These teachers and missionaries faced many difficulties, including inadequate funding and rejection and hostility at the hands of many of the local whites.  Undaunted, preachers like Reverend S.C. Alexander came from Pittsburgh to help Kathleen Hayes and other disaffected blacks establish Seventh Street Presbyterian Church, now First United Presbyterian Church.[4]  Alexander joined with fellow whites Sidney Murkland and Willis L. Miller in October 1866 to create the Catawba Presbytery, the first all-black Presbytery in the United States.  These courageous men labored tirelessly to assist African Americans in creating several churches in Mecklenburg County – including McClintock Church, Murkland Church, Woodland Church, and St. Lloyd Presbyterian Church.  These newly-founded congregations provided places of worship for those African Americans who wanted to remove themselves from their former white-controlled churches because of the demeaning treatment accorded black members there.[5]  Black congregants in white-controlled churches were listed separately on membership rolls, were forced to sit in separate sections, and were denied leadership positions.  The institution of the church proved to be an indispensable refuge for African Americans in the late nineteenth century. The disastrous developments of “Jim Crow” segregation laws and disfranchisement further marginalized the African American community and made the availability of a safe haven and meeting place, such as the church, all the more essential. 

However, the effects of “Jim Crow” segregation on the African American community would ultimately transcend religion.  The mantra of “separate but equal” (which was anything but) forced the separation of the races from Mecklenburg County’s social, economic and political life.  Where blacks had once been excluded by custom and the institution of slavery they were now, specifically, excluded by written law.  As a result of this, distinctive and separate African American communities were created around most of the towns in Mecklenburg County.  One of the most notable of these is the now demolished Second Ward community of “Brooklyn,” which was located in center city Charlotte.  But smaller communities emerged around the smaller towns of the county.  Communities like “Brady Alley” in Davidson or “Smithville” in Cornelius highlight this phenomenon.  Other communities for African Americans however, while bordering the town limits, were considered separate from the town proper.  Most notable of these is the African American community of Huntersville, which until recently was considered a distinctly separate part of town, and the Crestdale Community of Matthews. 

 

Crestdale:  The Forgotten Matthews

 

            Until the latter half of the twentieth century, there was a forgotten community just outside the original town boundaries of Matthews.  This area today is known as Crestdale but in the 1870’s had the moniker of “Tanktown.”  The community dates from the 1860s and was originally settled by freemen and freed slaves. Crestdale’s early history is obscure; no one seems to know anything about the original inhabitants or how they came to settle there.  Most “Tanktown” residents were sharecroppers or day laborers in Matthews. A few worked for the railroad, and these jobs were the best option available to blacks in “Tanktown.” The railroad provided steady employment, cash wages, housing, and later, insurance benefits.[6]  Most of the residents of the community, however, were farmers; and few of them could afford to own land. 

In the late nineteenth century, the children of “Tanktown” went to Hood’s Crossroads Colored School, which was several miles from their neighborhood. After 1900, a shotgun house that stood at the intersection of what is now Crestdale and Matthews School Roads, and which is the present site of the new Matthews House of Prayer, was converted into a more conveniently located community school. This school had grades one through seven and was only open for three months a year. By 1918, the residents of “Tanktown” were able to build a new school. The Rosenwald Foundation financed 50% of the cost of the new school, and the community raised the remaining funds by having fish fries, and by assessing the parents $25.00. Since this sum was prohibitive for most residents, parents who could not afford the tuition contributed by helping with construction. The “Tanktown” School changed its name to Crestdale School in 1963 and was closed in 1966, when the Crestdale students were integrated into the Matthews School.[7]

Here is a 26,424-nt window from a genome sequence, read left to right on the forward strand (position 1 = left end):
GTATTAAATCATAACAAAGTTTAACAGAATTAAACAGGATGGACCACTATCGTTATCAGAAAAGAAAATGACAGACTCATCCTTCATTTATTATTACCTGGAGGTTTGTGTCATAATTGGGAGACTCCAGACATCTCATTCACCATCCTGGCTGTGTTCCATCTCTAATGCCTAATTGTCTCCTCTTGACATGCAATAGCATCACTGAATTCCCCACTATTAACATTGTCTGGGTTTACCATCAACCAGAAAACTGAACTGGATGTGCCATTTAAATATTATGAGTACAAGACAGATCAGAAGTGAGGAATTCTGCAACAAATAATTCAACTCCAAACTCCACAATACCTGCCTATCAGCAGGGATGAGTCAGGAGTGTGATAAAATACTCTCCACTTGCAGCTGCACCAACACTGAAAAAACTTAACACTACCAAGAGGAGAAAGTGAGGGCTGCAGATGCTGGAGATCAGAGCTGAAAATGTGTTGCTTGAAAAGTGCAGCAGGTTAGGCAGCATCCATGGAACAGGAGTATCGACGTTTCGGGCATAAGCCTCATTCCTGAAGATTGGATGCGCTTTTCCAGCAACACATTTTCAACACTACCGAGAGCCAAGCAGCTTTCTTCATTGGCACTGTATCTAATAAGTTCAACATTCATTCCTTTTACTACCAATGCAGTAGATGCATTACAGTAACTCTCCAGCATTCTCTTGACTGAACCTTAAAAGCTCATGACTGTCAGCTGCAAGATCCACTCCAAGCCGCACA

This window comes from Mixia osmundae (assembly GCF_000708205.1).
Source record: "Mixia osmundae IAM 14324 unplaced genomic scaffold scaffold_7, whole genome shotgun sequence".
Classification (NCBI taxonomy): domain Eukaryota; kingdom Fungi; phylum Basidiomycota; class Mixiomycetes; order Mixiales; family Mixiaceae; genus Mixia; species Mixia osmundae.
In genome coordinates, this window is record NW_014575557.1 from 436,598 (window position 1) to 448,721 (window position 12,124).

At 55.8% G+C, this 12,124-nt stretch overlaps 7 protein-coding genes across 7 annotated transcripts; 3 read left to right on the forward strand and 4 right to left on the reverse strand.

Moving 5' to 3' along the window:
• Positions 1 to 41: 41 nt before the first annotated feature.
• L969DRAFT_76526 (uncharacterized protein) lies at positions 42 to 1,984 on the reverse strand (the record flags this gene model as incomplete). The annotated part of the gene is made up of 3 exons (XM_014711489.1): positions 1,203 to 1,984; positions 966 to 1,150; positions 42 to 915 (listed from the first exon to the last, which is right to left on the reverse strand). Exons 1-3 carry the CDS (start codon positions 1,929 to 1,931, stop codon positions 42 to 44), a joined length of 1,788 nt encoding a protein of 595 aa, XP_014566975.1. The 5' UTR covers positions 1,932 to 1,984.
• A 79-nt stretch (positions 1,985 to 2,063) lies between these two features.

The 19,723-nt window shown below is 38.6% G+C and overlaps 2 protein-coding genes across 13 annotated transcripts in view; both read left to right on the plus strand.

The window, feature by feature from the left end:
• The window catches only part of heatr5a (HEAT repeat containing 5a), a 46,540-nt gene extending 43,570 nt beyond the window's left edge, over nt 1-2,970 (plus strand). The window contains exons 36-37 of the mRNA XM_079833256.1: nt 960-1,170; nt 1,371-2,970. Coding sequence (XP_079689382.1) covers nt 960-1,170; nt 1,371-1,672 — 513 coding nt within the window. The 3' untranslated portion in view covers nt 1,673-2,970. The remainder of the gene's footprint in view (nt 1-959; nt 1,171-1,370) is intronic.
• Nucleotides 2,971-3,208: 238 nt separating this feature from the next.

The name of “Tanktown”, according to Richard Mattson, “ . . . referred to the railroad water tank that originally stood at the heart of the district, near the train tracks.  The men who operated the tank and lived nearby made up the settlement’s earliest residents.”[8]   They would come to settle along Tanktown Road, which is known today as E. Charles St.  This was one of the first all African American communities in the area.  “Tanktown” would become Crestdale in 1963, but the obvious disparities between it and Matthews were readily visible to anyone who bothered to look.  A Charlotte Observer article from May 13, 1968, only highlights the inequality:  “Most of Crestdale’s 250 people use wooden privies.  Only about 10 houses have septic tanks.  Everybody uses well water, three or four families often draw from a common well, and you can see women trudging wearily with buckets . . . one hundred yards away is a housing subdivision.  It’s inside the Matthews city limits, with water and sewer lines for all homes.  The residents are white.”[9]

            Differences such as these continued to highlight the inequity between predominately white Matthews and predominately black Crestdale.  Sam Boyd, known as the “Mayor of Crestdale” and his wife Viola paid with their own money to run a water line to the neighborhood.  Sam also continued to lobby the Matthews town council throughout the 1970’s to acquire grants to bring water and sewer to all of Crestdale.[10]  However, as late as 1982, nearly two thirds of Crestdale’s residents still had no running water or sewer service.   A former member of the Matthews Board of Commissioners, Vicky Baucom, remarked that, “nobody knew anything about it.  And I think that’s the problem with Crestdale in general . . . it’s sort of like, ‘out of sight, out of mind.”[11]  Baucom was ultimately responsible for spearheading the effort to get Crestdale annexed to Matthews so the residents cold get needed sewer and water lines.  In her own words, “I don’t think anyone should live in conditions like that today, not in southeast Charlotte.”[12]  Her efforts would bear fruit, and with infrastructure improvements made to the area, Crestdale officially became part of Matthews in 1988.